To extract the first name from a full name in <first> <middle> <last> format, you can use the TEXTBEFORE function. In the worksheet shown, the formula in cell D5 is:


As the formula is copied down, it returns the first name from each name listed in column B.

Note: As of this writing, the TEXTBEFORE function is only available in Excel 365. See below for an alternative formula that will work in older versions of Excel.

Generic formula

=TEXTBEFORE(name," ")


In this example, the goal is to extract the first name from names that appear in <first> <middle> <last> format, where the middle name is optional. The easiest way to do this is with the newer TEXTBEFORE function. In older versions of Excel, you can use an alternative formula based on the LEFT function and the FIND function. Both formulas are explained below.

Note: this formula does not account for titles (Ms., Mr., Dr., etc.) in the full name. If titles exist, they should be removed first.

Modern solution

In the current version of Excel, the TEXTBEFORE function is the simplest way to solve this problem. The TEXTBEFORE function extracts text that occurs before a given delimiter. In its simplest form, TEXTBEFORE only requires two arguments, text and delimiter:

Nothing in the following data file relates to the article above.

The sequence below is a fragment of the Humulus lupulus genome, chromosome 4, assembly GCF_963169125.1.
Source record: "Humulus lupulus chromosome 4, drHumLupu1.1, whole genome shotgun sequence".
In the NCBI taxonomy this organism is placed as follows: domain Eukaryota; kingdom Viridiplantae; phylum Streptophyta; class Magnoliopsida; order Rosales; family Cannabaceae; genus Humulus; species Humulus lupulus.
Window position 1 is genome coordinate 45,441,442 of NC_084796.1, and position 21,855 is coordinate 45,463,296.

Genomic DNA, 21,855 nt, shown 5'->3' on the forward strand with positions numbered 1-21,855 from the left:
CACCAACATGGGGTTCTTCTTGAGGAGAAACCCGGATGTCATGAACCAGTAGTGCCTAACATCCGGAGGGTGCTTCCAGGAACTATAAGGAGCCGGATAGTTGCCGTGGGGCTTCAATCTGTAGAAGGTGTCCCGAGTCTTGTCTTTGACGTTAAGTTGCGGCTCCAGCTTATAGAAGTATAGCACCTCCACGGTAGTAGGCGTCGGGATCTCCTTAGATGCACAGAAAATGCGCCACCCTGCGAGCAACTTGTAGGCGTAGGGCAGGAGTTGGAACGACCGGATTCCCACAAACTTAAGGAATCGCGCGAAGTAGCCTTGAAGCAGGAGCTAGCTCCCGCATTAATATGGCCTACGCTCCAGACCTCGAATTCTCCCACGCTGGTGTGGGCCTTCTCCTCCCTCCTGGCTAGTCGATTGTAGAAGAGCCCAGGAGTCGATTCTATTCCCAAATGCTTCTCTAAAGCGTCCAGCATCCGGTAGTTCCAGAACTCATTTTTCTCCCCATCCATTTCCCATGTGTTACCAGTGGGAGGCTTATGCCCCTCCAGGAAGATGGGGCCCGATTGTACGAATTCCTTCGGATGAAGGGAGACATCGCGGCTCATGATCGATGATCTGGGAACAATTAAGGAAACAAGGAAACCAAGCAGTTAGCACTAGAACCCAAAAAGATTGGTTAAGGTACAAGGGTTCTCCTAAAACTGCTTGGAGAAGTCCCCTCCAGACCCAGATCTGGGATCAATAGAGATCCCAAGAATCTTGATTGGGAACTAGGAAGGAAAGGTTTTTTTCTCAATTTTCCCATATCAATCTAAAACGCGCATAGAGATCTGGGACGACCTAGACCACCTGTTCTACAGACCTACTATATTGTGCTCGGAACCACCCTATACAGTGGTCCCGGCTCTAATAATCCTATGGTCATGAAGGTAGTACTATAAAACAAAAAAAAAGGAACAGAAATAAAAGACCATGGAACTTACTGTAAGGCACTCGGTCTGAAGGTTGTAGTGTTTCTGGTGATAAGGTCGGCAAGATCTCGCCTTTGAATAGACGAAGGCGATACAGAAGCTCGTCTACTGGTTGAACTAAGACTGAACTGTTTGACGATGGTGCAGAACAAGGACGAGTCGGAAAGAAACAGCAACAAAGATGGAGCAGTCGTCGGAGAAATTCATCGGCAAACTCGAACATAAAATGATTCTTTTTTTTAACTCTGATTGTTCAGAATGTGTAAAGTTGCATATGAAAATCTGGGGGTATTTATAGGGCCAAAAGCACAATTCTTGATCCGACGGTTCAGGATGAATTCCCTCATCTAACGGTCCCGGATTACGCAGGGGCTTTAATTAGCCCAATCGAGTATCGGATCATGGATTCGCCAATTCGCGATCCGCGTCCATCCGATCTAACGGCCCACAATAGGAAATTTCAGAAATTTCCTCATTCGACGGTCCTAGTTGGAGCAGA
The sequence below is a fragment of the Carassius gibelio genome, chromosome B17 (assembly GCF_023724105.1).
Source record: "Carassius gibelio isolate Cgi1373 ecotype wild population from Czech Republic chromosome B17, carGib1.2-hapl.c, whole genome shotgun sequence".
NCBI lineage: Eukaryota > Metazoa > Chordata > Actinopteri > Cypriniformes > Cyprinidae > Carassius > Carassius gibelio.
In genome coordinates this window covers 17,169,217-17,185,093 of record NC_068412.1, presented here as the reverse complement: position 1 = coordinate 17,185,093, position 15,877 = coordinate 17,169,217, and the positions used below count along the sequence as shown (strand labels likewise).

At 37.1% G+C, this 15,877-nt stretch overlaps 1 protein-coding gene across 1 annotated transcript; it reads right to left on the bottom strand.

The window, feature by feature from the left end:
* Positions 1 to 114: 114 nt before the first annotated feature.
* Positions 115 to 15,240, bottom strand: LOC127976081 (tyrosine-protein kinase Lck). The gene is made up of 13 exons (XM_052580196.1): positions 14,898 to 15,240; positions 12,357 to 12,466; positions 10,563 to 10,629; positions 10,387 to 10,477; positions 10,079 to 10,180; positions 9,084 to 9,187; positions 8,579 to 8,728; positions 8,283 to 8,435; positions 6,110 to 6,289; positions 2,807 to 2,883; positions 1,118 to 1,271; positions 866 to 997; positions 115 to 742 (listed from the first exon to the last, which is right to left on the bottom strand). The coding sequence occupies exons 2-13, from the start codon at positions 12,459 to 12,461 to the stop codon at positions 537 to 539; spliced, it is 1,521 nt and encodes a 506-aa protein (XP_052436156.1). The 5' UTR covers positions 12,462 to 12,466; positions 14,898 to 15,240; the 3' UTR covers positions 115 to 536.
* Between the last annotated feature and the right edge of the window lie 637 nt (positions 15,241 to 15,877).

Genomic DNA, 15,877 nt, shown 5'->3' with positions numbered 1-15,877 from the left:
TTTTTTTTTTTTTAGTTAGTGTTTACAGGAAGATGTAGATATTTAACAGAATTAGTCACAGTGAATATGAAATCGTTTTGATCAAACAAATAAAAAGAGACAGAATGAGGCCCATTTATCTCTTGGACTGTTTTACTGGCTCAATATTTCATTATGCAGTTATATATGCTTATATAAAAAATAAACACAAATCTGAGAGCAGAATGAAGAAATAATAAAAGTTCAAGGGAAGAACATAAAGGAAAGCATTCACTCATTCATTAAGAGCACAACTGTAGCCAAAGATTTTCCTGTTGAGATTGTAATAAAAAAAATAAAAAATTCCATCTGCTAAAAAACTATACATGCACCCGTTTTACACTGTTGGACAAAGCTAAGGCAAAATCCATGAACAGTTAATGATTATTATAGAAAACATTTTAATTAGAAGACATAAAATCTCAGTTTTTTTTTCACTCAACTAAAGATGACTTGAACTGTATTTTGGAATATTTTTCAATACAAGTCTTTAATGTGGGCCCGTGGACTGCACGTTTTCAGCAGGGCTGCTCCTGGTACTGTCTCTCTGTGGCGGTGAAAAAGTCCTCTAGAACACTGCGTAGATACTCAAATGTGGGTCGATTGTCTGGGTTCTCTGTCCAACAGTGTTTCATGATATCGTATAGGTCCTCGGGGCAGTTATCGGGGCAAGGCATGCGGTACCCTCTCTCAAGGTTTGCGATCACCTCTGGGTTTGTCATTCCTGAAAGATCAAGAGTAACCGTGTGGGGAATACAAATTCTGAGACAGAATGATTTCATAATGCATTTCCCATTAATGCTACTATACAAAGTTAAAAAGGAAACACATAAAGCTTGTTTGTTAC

In this problem, the text we want to work with comes from the names in column B, and the delimiter is a single space (" "). To extract the first name from each full name, the formula in cell D5 looks like this


As the formula is copied down the column, TEXTBEFORE returns the text before the first space character that appears in each name. The TEXTBEFORE function has a lot of options which are explained on this page.

Legacy Excel

In older versions of Excel that do not offer the TEXTBEFORE function, you can use an alternative formula that looks like this:

=LEFT(B5,FIND(" ",B5)-1)

Working from the inside out, the FIND function finds the first space character (" ") in the name and returns the position of that space in the full name. The number 1 is subtracted from this number to account for the space itself. The LEFT function uses this number as the total number of characters that should be extracted in the next step below.

Back in the worksheet, the first space (" ") in  cell B5 occurs as the 6th character, so FIND returns 6:

=FIND(" ",B5) // returns 6

After 1 is subtracted, we have 5, which is returned to the LEFT function as num_chars:

=LEFT(B5,5) // returns  "Emily"

The LEFT function then extracts 5 characters starting at the left and returns "Emily" as a final result.

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Dave Bruns

Hi - I'm Dave Bruns, and I run Exceljet with my wife, Lisa. Our goal is to help you work faster in Excel. We create short videos, and clear examples of formulas, functions, pivot tables, conditional formatting, and charts.